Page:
Childhood memories

Some of you may remember playing with this as a child. It’s called a Jart, aka a lawn dart. It was a popular game in the 70’s. I had one thrust into my eyebrow as a kid. You gently underhand toss it (not actually the way we played it) across the lawn (or blindly sail it over a shed, in our version) in an attempt to get it into a round target hoop. It’s like playing horseshoes but with spears. A good family game.

Not many parents would let their kids play this game today. Even now I wonder what my parents were thinking. Families were much larger in the 70’s than they are now and I am sure this had something to do with the laxity in this regard. I have three kids and can basically only keep my eye on two at a time. I grew up with four brothers and one sister. We were considered decent kids but not by today’s standards. We roamed around town on our bikes, outside all day. We played hide and seek in the lumberyard. We had BB gun fights (no shots above the chest). My brother almost blew off his lip, pretending to smoke one of those fake cigarette-looking firecrackers. A pack of us nailed Santa with snowballs one year as he made his annual ride through town on the back of the fire truck. Ring and run and egging a house were occasional nighttime activities. It was all considered good clean fun back then.

There were more dangerous pranks as we got older. Drinking and driving after age 16 was for the most part just fine as long as you didn’t get caught. (If any of my kids read this, don’t even think about). My sister was caught at a big kegger and got an MIP. She remains the only sibling to spend a night in jail. My brother and his friends turned over the sheriff’s patrol car just for kicks. High school initiation rites were the worst. Freshmen could be taken several miles out of town, stripped to their underwear and forced to walk back to town. Seniors would thunk your head with their class rings dazing you well into the second period. I think some of these infractions would put you in Deer Lodge today.

Football was like bootcamp. We played on a dirt field outside the baseball park (watch out for the poles). We had drills like bull in a ring, the gauntlet, vicious hamburger drills, and the occasional ‘just run into that wall’ drill. If you got racked in practice the coach would have you sit on the ground then pick you up and drop you on your bottom a couple times to make sure your testes descended. You know you’ve been kicked hard there when they worry your nuts are too scared to come back out for more punishment. There was not much water at practice but you did get lots of salt tablets for some reason. (My kids on the other hand can’t seem to make it through Malcolm in the Middle without a Gatorade high energy drink). Showering after football practice was even worse. That’s when the fear really set in. The dank basement locker room was similar to being stuck in Hannibal’s cage. Seniors snapped at the underclassmen with towels like Zorro’s whip. The really unlucky ones were hung by their jockstraps. I can’t even discuss the issues with the toilet. My entire freshmen class should get reparations. Where were the coaches? We were dying down there.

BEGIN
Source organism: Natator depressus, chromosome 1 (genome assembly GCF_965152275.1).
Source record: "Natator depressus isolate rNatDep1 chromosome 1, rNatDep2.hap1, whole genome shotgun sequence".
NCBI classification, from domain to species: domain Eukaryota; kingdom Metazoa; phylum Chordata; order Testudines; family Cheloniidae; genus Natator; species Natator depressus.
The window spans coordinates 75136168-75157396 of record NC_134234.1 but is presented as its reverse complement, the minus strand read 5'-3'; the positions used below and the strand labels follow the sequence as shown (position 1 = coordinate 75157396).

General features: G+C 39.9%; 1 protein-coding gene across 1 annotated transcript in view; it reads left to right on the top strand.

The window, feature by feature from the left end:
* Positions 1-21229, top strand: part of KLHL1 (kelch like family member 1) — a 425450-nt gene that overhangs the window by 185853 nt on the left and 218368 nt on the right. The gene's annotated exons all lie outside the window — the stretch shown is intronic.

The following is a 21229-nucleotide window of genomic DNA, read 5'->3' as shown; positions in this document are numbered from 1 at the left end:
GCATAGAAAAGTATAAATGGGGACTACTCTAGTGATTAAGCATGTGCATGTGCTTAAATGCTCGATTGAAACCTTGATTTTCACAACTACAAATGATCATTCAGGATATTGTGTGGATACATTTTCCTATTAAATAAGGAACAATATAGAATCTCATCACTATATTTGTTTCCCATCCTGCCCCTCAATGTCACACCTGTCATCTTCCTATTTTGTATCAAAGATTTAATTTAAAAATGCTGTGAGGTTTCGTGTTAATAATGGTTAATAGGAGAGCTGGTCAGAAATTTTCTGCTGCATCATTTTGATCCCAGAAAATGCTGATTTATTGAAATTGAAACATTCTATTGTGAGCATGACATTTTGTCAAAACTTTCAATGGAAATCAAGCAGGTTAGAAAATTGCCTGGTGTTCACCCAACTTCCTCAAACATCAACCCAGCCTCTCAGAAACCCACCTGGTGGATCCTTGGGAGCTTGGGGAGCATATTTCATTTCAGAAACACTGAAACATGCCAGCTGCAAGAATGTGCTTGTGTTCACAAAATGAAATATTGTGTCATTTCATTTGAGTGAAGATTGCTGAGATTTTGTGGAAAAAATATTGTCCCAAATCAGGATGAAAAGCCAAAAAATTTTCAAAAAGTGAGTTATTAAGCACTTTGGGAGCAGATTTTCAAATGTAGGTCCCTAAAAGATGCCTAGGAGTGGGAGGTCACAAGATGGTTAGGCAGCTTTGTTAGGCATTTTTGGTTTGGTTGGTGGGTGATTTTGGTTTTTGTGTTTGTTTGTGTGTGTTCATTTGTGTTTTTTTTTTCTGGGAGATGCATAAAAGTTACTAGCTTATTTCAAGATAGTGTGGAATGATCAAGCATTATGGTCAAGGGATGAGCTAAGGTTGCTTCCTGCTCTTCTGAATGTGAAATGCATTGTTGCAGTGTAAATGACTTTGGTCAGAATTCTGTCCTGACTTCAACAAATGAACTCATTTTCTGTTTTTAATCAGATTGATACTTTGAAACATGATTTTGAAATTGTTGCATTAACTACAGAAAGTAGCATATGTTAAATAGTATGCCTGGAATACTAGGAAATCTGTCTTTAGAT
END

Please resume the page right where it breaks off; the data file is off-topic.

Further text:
Today, most of us tend to supervise our kids a little more and society views these actions much differently. When we hear about the high school athletes who may have vandalized and defecated in an opposing team’s gym we are astonished and horrified. Even by 1970’s standards this was impressive and gross on a grand scale. But kids are still kids; they do dumb, stupid, and dangerous stunts on occasion. (They were wrestlers after all. :) I could sicken you with tales of what my high schools wrestlers used to do to each other.) Fortunately no one got hurt in their prank. They (or their parents) absolutely need to pay for damages. There are way more consequences however for a kid today if they screw up. I liked growing up in the 70’s. Anyone for a game of Jart!


free thought said...

I like to think most of these things are signs of evolution. No need for more stupid stuff, just because the preceding generations survived it. But that reasoning applies more to car seats than jarts.

Kids will always have the means of doing harm with almost anything at hand without the proper guidance of adults--preferably their parents. I believe in how I was raised, that screwing up with a privilege means losing it. And, some dangerous things, like guns, are ok if they are properly supervised.

Unfortunately, the less time we have to be parents, the more we have to rely on sending our kids into a santized world. At least, santized to the extent we try to have control, like jarts, since we all worry about things outside of our control, like the kidnappers, molesters, drug pushers . . .

free thought said...

Oh, and whats up with the picture? The kid has the jart on one side, but blood on the other. And it soaked his jacket but missed his white shirt. I am somewhat suspicious that you are not using an authentic photo.

Hawkeye said...

A classic contrecoup injury pattern very typical of jart punctures. I will have my mom forward some more pics.